Indian state utility National Thermal Power Corporation (NTPC) plans to build 15GW of solar projects, which will be made more competitive by bundling the electricity produced together with electricity from some of India’s oldest coal-fired power plants, according to an earnings conference call released on NTPC’s website in August.
The move comes under orders from India’s central government to remove power generated from coal plants that are more than 25 years old from their existing power purchase agreements. The remaining power will then brought together with new solar power generation and sold at a bundled rate.
In the earnings conference call, Kulamani Biswal, NTPC finance director, said that the Singrauli coal plant is the first project to be bundled with solar. A total of 1.7GW of capacity, excluding 15% unallocated share, will be bundled with 3GW of upcoming solar capacity where PPAs are yet to be signed.
The measure will reduce the price distribution companies (discoms) pay for solar power, but also ensures that they take on more renewable energy. India also has its own renewable generation obligation (RGO), which mandates thermal power producers to generate a certain amount of power from renewable energy technology.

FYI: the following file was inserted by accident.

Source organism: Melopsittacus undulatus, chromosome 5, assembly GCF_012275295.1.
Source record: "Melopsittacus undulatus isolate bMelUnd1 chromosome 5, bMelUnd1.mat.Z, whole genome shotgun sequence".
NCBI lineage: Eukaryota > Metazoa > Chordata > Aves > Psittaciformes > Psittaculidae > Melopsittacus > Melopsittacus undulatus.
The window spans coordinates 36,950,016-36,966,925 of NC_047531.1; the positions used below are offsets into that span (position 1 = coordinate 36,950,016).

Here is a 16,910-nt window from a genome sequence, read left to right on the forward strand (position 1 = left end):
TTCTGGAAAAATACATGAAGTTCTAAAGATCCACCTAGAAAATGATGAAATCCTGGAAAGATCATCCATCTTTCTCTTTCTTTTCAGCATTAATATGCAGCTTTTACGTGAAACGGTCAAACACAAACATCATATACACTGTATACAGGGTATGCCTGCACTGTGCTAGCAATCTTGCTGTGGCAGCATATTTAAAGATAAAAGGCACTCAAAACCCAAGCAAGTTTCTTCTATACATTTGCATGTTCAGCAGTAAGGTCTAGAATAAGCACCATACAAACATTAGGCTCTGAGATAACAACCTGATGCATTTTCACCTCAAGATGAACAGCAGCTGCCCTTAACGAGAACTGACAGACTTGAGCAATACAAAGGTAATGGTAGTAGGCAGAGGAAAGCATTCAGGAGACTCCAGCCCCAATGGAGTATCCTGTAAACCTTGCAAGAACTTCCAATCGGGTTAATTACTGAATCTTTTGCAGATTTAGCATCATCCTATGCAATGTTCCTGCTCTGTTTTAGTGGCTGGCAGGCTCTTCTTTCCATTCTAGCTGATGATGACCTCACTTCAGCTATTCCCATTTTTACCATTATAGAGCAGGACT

However, Jasmeet Khurana, senior consulting manager at analyst firm, Bridge to India, told PV Tech: “[The RGO] has not yet been enacted into law. Therefore, on insistence from the government, [NTPC] is going above and beyond any future obligation.”
Khurana said the initiative raises two key questions: Many of these thermal projects will have to be retired, so how long can power be bundled? What will happen to solar projects if NTPC invests after the thermal projects retire and there isn’t sufficient thermal power for bundling?
Importantly, Khurana said that, while being a welcome move, the additional solar capacity put forward by NTPC may worry private developers, because such a significant portion of the future solar demand will be met just by NTPC. This will reduce the role of private developers in the Renewable Purchase Obligation (RPO) market.
This reiterates findings from Mercom Capital Group's latest quarterly report on India where solar developers, manufacturers and investors all expressed concern over government-owned entities such as NTPC and SECI entering the solar industry and increasing direct competition with private businesses.
NTPC has already started work on a 250MW project and has put out EPC tenders for an additional 1,260MW, added Khurana.
India's power ministry (MNRE) recently announced the country had surpassed 4GW of solar installations.